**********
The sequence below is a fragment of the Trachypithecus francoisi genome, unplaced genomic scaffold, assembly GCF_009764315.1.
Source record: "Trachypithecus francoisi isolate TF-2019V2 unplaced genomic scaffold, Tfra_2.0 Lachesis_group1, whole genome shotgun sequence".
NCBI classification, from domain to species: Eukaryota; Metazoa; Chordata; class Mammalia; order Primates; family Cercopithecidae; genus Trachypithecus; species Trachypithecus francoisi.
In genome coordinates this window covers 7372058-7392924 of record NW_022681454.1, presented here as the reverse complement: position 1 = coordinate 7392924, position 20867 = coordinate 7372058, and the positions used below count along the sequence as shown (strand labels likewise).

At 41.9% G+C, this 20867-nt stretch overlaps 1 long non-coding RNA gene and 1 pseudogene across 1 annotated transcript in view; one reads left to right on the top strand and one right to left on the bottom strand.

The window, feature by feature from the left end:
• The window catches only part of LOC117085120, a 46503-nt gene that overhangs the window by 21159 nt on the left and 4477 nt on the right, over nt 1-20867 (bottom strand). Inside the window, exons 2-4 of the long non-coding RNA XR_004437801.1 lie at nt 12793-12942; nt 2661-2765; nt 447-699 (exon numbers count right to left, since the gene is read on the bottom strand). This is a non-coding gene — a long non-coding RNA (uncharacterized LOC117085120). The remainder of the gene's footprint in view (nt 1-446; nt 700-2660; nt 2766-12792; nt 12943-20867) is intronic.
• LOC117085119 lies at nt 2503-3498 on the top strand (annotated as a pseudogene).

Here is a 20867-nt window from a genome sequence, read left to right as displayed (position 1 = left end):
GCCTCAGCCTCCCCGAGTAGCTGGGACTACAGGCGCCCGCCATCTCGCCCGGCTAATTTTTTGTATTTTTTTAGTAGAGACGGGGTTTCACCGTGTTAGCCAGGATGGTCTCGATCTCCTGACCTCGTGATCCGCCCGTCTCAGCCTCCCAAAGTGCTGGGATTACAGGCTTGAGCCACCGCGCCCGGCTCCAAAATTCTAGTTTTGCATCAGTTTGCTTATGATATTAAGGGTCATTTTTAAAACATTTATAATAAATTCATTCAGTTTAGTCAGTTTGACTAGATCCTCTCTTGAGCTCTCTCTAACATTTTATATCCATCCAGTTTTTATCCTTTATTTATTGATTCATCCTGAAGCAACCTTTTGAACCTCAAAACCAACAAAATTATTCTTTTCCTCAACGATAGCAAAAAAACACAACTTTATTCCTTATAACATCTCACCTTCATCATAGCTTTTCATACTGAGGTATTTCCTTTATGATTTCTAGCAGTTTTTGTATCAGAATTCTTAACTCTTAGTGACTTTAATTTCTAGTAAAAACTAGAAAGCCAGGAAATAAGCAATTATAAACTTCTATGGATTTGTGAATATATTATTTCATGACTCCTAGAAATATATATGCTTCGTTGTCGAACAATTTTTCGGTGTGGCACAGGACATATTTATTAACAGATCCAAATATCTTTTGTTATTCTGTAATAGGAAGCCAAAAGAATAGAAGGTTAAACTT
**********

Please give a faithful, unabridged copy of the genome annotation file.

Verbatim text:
The sequence below is a fragment of the Trachypithecus francoisi genome, unplaced genomic scaffold, assembly GCF_009764315.1.
Source record: "Trachypithecus francoisi isolate TF-2019V2 unplaced genomic scaffold, Tfra_2.0 Lachesis_group1, whole genome shotgun sequence".
NCBI classification, from domain to species: Eukaryota; Metazoa; Chordata; class Mammalia; order Primates; family Cercopithecidae; genus Trachypithecus; species Trachypithecus francoisi.
In genome coordinates this window covers 7372058-7392924 of record NW_022681454.1, presented here as the reverse complement: position 1 = coordinate 7392924, position 20867 = coordinate 7372058, and the positions used below count along the sequence as shown (strand labels likewise).

At 41.9% G+C, this 20867-nt stretch overlaps 1 long non-coding RNA gene and 1 pseudogene across 1 annotated transcript in view; one reads left to right on the top strand and one right to left on the bottom strand.

The window, feature by feature from the left end:
• The window catches only part of LOC117085120, a 46503-nt gene that overhangs the window by 21159 nt on the left and 4477 nt on the right, over nt 1-20867 (bottom strand). Inside the window, exons 2-4 of the long non-coding RNA XR_004437801.1 lie at nt 12793-12942; nt 2661-2765; nt 447-699 (exon numbers count right to left, since the gene is read on the bottom strand). This is a non-coding gene — a long non-coding RNA (uncharacterized LOC117085120). The remainder of the gene's footprint in view (nt 1-446; nt 700-2660; nt 2766-12792; nt 12943-20867) is intronic.
• LOC117085119 lies at nt 2503-3498 on the top strand (annotated as a pseudogene).

Here is a 20867-nt window from a genome sequence, read left to right as displayed (position 1 = left end):
GCCTCAGCCTCCCCGAGTAGCTGGGACTACAGGCGCCCGCCATCTCGCCCGGCTAATTTTTTGTATTTTTTTAGTAGAGACGGGGTTTCACCGTGTTAGCCAGGATGGTCTCGATCTCCTGACCTCGTGATCCGCCCGTCTCAGCCTCCCAAAGTGCTGGGATTACAGGCTTGAGCCACCGCGCCCGGCTCCAAAATTCTAGTTTTGCATCAGTTTGCTTATGATATTAAGGGTCATTTTTAAAACATTTATAATAAATTCATTCAGTTTAGTCAGTTTGACTAGATCCTCTCTTGAGCTCTCTCTAACATTTTATATCCATCCAGTTTTTATCCTTTATTTATTGATTCATCCTGAAGCAACCTTTTGAACCTCAAAACCAACAAAATTATTCTTTTCCTCAACGATAGCAAAAAAACACAACTTTATTCCTTATAACATCTCACCTTCATCATAGCTTTTCATACTGAGGTATTTCCTTTATGATTTCTAGCAGTTTTTGTATCAGAATTCTTAACTCTTAGTGACTTTAATTTCTAGTAAAAACTAGAAAGCCAGGAAATAAGCAATTATAAACTTCTATGGATTTGTGAATATATTATTTCATGACTCCTAGAAATATATATGCTTCGTTGTCGAACAATTTTTCGGTGTGGCACAGGACATATTTATTAACAGATCCAAATATCTTTTGTTATTCTGTAATAGGAAGCCAAAAGAATAGAAGGTTAAACTT